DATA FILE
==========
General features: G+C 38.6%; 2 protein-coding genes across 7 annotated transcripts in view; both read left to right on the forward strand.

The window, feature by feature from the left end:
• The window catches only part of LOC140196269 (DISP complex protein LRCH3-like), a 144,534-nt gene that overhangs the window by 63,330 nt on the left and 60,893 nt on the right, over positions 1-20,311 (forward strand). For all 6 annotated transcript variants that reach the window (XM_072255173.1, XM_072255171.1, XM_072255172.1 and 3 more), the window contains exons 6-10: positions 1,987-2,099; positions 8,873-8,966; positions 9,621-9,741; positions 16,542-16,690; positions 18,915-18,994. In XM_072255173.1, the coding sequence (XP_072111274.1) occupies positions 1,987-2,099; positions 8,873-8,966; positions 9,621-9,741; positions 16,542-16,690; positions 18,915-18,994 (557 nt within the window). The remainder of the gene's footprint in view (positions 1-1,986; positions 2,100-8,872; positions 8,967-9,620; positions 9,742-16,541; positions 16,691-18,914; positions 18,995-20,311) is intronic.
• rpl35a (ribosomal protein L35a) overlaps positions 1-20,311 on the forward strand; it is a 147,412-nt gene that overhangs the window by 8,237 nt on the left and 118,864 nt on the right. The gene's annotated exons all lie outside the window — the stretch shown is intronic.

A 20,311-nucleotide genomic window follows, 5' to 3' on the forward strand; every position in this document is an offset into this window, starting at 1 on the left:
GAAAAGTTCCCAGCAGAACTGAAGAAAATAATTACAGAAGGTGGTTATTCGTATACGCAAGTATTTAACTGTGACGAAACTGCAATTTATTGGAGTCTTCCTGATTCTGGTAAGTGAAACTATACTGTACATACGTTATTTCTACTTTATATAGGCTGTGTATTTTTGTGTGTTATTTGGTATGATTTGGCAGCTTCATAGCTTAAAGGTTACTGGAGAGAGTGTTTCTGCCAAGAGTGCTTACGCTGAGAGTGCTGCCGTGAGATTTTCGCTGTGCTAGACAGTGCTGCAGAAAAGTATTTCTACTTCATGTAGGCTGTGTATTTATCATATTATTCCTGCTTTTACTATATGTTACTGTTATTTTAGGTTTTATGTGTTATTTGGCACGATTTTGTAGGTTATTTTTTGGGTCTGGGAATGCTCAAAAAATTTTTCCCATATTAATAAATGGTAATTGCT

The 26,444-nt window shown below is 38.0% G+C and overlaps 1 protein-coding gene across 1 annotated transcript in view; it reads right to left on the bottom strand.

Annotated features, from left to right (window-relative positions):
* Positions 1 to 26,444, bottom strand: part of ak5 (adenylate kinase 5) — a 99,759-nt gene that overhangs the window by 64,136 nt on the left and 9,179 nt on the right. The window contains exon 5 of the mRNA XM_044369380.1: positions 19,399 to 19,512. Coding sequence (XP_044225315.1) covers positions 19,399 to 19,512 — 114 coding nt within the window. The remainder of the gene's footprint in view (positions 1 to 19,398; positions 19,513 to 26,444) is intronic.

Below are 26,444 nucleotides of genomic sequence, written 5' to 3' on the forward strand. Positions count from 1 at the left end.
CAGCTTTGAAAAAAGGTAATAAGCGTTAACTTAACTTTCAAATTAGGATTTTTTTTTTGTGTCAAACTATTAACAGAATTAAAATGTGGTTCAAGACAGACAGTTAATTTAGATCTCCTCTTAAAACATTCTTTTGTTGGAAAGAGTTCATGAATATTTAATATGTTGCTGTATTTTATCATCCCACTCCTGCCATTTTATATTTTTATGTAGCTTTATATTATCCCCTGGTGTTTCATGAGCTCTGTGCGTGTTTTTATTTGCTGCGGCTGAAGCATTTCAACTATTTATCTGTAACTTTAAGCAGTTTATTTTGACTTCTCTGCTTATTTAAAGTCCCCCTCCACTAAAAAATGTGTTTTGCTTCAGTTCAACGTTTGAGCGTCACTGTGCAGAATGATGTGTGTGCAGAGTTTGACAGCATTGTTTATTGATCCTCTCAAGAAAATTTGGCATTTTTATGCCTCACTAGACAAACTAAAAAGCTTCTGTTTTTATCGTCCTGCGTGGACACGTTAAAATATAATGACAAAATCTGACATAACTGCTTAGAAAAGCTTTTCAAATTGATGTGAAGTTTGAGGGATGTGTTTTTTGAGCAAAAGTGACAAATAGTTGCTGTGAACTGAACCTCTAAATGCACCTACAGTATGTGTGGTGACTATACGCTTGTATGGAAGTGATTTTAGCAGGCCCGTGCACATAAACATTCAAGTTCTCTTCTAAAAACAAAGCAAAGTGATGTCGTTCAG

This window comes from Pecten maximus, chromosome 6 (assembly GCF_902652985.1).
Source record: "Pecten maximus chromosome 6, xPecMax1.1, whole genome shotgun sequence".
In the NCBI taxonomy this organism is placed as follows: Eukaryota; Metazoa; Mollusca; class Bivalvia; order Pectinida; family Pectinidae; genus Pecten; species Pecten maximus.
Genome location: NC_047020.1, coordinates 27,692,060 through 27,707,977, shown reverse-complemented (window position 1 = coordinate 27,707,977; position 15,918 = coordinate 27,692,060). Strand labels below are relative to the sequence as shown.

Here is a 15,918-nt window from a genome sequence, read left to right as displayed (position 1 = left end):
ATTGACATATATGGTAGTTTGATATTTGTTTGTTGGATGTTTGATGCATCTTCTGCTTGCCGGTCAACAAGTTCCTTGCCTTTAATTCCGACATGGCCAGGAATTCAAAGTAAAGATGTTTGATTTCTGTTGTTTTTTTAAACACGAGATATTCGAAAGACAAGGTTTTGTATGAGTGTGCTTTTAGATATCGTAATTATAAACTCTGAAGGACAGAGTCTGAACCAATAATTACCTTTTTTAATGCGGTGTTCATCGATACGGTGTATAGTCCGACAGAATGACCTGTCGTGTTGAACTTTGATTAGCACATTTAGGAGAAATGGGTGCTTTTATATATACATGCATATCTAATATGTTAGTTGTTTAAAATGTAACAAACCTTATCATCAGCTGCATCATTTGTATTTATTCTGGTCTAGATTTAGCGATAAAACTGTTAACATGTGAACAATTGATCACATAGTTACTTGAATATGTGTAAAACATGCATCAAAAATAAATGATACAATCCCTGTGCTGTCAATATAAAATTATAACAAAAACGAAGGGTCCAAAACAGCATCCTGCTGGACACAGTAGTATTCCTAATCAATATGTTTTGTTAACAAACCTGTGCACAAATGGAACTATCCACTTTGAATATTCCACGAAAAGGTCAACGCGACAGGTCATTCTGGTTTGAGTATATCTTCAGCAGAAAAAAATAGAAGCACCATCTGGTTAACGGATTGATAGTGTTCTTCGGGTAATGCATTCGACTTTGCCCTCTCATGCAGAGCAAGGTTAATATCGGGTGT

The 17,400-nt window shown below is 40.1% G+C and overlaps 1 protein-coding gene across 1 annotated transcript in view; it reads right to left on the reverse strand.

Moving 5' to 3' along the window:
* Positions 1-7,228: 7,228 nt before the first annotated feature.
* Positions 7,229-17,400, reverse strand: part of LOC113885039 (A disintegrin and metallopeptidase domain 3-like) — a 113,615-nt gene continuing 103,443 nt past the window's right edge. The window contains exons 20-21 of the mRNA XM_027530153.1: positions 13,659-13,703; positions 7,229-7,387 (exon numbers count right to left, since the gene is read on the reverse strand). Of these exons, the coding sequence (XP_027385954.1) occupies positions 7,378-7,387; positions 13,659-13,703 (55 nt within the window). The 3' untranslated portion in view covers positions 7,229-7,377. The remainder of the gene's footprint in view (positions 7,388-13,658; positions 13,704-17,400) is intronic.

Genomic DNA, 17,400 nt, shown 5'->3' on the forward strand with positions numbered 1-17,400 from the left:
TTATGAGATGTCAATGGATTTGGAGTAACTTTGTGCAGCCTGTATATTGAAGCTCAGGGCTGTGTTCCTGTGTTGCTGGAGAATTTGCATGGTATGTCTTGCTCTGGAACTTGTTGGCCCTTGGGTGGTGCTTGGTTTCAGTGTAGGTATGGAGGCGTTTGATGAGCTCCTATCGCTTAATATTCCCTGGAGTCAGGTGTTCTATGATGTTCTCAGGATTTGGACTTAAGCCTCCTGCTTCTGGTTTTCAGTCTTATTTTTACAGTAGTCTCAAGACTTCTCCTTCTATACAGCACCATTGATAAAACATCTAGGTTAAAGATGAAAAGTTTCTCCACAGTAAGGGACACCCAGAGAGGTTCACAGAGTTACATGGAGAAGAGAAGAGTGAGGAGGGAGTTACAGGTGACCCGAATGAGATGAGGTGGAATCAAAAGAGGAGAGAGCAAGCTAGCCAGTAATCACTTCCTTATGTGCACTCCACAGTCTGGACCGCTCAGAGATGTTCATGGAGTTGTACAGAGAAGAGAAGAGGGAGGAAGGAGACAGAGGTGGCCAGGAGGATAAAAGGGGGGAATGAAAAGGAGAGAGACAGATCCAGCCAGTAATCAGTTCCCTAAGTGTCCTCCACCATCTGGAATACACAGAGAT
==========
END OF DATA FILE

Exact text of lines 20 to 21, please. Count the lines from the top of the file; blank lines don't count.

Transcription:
* Positions 1-7,228: 7,228 nt before the first annotated feature.
* Positions 7,229-17,400, reverse strand: part of LOC113885039 (A disintegrin and metallopeptidase domain 3-like) — a 113,615-nt gene continuing 103,443 nt past the window's right edge. The window contains exons 20-21 of the mRNA XM_027530153.1: positions 13,659-13,703; positions 7,229-7,387 (exon numbers count right to left, since the gene is read on the reverse strand). Of these exons, the coding sequence (XP_027385954.1) occupies positions 7,378-7,387; positions 13,659-13,703 (55 nt within the window). The 3' untranslated portion in view covers positions 7,229-7,377. The remainder of the gene's footprint in view (positions 7,388-13,658; positions 13,704-17,400) is intronic.